The pineapple, the tropical fruit enjoyed by people worldwide in slices, chunks, juice, upside-down cakes, jam, tarts, ice cream, yogurt, stir-fry dishes, pina coladas, glazed ham and even Hawaiian pizza, is finally giving up its genetic secrets. Scientists on Monday said they have sequenced the genome of the pineapple, learning about the genetic underpinning of the plant's drought tolerance and special form of photosynthesis, the process plants use to convert light into chemical energy.
The genome provides a foundation for developing cultivated varieties that are improved for disease and insect resistance, quality, productivity and prolonged shelf life, University of Illinois plant biologist Ray Ming said. Pineapples, domesticated about 6,000 years ago in what is now southwest Brazil and eastern Paraguay and currently grown in tropical and subtropical regions worldwide, are big business.
They are the second most important tropical fruit crop behind bananas, and are grown in more than 80 countries, with an annual value of more than $8 billion. "The industrial production of pineapple in Hawaii a century ago made pineapple a popular fruit worldwide because of its extraordinary flavor and aroma," Ming said. Pineapples are the most economically important crop that uses a type of photosynthesis called CAM, or crassulacean acid metabolism, that evolved in arid locales for high water-use efficiency. It is one of three types of photosynthesis and differs from the forms in the vast majority of plants.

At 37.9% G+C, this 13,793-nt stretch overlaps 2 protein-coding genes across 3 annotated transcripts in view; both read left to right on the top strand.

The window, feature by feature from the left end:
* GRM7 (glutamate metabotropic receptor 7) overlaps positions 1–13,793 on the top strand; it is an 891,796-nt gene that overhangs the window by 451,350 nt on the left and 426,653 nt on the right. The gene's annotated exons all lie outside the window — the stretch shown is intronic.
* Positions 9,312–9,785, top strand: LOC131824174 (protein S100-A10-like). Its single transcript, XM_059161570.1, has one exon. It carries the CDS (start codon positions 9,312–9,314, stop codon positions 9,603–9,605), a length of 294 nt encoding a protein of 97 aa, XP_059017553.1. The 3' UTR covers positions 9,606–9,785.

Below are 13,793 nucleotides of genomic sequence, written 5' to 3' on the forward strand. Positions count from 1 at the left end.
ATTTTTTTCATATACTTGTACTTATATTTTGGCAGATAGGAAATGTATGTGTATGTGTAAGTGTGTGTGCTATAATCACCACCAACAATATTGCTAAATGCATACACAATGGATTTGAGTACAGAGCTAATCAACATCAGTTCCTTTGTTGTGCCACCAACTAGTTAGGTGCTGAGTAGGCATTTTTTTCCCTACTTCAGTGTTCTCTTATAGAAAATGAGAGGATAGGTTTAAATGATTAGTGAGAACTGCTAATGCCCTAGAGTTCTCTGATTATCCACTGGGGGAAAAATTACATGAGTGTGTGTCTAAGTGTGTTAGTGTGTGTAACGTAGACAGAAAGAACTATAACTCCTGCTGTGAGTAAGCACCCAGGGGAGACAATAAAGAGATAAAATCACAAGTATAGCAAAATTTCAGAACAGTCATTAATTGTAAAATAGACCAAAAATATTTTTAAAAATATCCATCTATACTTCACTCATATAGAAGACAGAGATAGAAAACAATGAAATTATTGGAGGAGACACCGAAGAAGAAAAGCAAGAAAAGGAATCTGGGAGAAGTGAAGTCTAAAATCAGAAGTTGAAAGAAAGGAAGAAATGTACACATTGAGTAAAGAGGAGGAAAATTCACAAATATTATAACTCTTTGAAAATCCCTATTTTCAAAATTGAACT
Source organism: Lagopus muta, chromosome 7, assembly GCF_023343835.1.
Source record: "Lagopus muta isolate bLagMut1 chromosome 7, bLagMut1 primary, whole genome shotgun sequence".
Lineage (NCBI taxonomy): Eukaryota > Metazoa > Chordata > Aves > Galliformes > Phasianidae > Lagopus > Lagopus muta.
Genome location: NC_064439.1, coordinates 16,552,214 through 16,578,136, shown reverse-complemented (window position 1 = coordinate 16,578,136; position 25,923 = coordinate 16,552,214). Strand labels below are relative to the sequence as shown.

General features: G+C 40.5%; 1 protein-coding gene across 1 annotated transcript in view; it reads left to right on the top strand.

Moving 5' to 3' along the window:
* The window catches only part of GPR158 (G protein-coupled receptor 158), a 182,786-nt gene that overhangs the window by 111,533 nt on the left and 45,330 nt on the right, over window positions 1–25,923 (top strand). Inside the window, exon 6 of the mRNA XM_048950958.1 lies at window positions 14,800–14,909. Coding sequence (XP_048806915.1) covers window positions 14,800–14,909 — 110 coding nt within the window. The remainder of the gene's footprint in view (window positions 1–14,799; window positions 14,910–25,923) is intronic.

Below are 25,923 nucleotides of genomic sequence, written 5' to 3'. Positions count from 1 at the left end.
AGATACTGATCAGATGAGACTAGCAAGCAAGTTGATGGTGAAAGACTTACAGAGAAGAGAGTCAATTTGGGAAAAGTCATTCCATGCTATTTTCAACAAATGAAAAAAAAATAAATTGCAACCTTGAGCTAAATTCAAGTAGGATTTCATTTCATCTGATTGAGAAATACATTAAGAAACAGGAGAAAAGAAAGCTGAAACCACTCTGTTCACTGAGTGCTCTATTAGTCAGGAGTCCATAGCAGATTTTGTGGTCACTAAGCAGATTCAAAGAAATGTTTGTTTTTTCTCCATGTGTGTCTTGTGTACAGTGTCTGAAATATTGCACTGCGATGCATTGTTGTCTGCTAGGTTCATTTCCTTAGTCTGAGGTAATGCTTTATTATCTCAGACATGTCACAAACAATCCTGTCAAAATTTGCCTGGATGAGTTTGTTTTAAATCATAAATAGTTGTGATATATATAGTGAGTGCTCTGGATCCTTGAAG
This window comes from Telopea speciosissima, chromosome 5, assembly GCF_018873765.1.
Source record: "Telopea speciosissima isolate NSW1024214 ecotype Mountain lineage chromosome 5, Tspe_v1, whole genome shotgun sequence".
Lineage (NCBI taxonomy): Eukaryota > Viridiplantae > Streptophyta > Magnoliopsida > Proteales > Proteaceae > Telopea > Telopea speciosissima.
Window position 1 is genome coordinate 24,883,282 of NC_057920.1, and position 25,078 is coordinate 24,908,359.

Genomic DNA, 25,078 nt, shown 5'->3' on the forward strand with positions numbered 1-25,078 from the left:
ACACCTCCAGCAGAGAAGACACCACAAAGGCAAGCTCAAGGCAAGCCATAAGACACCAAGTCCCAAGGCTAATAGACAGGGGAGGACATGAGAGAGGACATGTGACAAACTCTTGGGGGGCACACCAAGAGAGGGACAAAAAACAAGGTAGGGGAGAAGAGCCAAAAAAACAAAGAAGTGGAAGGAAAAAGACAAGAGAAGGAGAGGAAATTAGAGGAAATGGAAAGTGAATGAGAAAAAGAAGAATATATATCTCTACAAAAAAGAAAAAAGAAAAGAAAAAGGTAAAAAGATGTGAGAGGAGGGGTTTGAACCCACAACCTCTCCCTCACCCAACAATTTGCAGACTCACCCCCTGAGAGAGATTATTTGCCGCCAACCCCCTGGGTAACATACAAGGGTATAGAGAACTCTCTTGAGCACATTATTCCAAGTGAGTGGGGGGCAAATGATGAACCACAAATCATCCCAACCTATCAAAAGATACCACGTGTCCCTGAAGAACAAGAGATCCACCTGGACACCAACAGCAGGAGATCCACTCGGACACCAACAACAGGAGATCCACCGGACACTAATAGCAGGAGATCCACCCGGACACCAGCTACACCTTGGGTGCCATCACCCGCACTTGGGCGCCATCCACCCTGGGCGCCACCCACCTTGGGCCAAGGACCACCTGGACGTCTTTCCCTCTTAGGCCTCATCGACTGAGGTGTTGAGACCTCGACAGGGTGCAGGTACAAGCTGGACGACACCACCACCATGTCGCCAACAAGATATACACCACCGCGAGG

Most crop plants use a type of photosynthesis known as C3. Plants with CAM photosynthesis use 20 to 80 percent less water than typical crop plants and can grow in arid, marginal lands unsuited for most crops. Mindful of global climate change forecasts, the researchers said understanding the pineapple genome may help to engineer drought tolerance into other crops and even engineer C3 photosynthesis crops like rice and wheat to use CAM photosynthesis.
"As such, CAM photosynthesis applications could hold major significance for the entire food industry," added plant molecular biologist Qingyi Yu of the Texas A&M AgriLife Research Center at Dallas. Some of the pineapple's photosynthesis genes are governed by its circadian clock genes, which enable plants to distinguish between day and night and adapt their metabolism accordingly. Ming said this makes sense because CAM photosynthesis lets plants close pores in their leaves during daytime and open them at night, helping retain moisture. The research appears in the journal Nature Genetics.